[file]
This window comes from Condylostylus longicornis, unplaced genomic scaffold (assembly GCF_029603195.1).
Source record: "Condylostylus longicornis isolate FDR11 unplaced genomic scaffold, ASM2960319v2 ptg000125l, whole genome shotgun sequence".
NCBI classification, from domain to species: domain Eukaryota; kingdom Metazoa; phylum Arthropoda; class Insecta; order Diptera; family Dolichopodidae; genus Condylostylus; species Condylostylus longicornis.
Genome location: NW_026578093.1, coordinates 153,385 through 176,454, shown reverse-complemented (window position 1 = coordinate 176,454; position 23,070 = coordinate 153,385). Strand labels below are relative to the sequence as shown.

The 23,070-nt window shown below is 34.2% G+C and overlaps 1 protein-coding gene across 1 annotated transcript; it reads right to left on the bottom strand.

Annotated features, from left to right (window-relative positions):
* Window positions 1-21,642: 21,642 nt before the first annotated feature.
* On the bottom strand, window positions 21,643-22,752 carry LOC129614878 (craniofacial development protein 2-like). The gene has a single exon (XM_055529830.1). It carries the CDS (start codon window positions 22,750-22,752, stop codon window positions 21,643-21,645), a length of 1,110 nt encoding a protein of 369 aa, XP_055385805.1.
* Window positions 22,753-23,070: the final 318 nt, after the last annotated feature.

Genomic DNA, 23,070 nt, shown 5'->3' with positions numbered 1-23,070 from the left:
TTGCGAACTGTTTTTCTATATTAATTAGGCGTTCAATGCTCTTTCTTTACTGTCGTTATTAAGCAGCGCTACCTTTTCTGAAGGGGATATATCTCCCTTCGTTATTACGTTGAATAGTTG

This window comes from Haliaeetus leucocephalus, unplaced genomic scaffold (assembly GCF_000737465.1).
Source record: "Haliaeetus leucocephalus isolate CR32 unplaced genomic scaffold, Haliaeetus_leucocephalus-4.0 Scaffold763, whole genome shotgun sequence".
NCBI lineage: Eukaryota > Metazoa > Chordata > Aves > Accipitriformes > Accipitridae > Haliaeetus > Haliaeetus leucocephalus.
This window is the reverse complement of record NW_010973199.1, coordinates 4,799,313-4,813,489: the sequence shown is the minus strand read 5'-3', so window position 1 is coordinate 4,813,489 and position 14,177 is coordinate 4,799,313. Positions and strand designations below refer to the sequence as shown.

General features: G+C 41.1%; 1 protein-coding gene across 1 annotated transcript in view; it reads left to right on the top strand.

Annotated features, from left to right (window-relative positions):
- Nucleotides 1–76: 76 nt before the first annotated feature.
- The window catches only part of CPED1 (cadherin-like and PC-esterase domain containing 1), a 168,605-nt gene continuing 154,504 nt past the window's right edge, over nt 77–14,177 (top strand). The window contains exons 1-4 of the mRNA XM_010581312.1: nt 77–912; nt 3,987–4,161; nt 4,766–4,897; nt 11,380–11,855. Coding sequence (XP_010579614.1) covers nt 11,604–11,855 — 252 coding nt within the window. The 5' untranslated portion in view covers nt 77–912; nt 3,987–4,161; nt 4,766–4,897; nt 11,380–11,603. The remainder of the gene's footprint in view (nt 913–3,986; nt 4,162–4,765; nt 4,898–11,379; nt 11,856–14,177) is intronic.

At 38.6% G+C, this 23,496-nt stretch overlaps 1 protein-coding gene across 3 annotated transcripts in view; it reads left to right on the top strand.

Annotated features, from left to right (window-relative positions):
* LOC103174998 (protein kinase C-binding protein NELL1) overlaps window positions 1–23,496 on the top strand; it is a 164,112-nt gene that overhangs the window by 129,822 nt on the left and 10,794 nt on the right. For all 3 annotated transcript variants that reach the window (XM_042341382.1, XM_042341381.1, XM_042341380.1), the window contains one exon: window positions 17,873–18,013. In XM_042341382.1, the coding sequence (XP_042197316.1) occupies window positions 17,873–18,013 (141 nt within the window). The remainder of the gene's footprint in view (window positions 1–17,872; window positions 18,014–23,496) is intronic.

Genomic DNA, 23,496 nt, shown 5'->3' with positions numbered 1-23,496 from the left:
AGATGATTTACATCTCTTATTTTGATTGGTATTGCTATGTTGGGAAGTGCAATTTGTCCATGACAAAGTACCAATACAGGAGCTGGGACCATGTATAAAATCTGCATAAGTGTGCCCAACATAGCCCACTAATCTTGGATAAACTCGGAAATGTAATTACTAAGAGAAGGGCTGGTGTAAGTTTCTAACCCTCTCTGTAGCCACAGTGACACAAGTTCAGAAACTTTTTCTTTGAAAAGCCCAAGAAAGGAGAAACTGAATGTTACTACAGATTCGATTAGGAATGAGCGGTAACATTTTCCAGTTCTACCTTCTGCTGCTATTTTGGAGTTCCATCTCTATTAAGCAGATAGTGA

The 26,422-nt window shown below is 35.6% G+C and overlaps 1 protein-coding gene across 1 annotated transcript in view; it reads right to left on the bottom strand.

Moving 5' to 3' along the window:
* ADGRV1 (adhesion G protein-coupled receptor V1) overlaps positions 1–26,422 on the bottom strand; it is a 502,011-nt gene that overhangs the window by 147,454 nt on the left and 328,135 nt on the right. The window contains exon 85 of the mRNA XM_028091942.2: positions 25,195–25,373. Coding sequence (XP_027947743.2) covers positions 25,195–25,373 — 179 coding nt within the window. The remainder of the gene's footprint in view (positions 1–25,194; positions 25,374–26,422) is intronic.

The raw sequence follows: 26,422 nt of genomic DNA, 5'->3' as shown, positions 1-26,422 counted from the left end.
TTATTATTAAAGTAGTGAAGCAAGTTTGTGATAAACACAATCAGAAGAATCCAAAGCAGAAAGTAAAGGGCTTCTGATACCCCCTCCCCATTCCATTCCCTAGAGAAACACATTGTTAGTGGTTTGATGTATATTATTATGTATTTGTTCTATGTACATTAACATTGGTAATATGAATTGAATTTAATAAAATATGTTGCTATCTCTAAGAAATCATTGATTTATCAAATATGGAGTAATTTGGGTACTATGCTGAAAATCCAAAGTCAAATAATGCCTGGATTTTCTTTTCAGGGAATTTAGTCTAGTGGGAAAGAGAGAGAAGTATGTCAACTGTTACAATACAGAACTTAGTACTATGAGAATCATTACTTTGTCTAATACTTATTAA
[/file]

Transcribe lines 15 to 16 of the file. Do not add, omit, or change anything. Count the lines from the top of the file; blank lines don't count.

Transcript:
This window is the reverse complement of record NW_010973199.1, coordinates 4,799,313-4,813,489: the sequence shown is the minus strand read 5'-3', so window position 1 is coordinate 4,813,489 and position 14,177 is coordinate 4,799,313. Positions and strand designations below refer to the sequence as shown.

General features: G+C 41.1%; 1 protein-coding gene across 1 annotated transcript in view; it reads left to right on the top strand.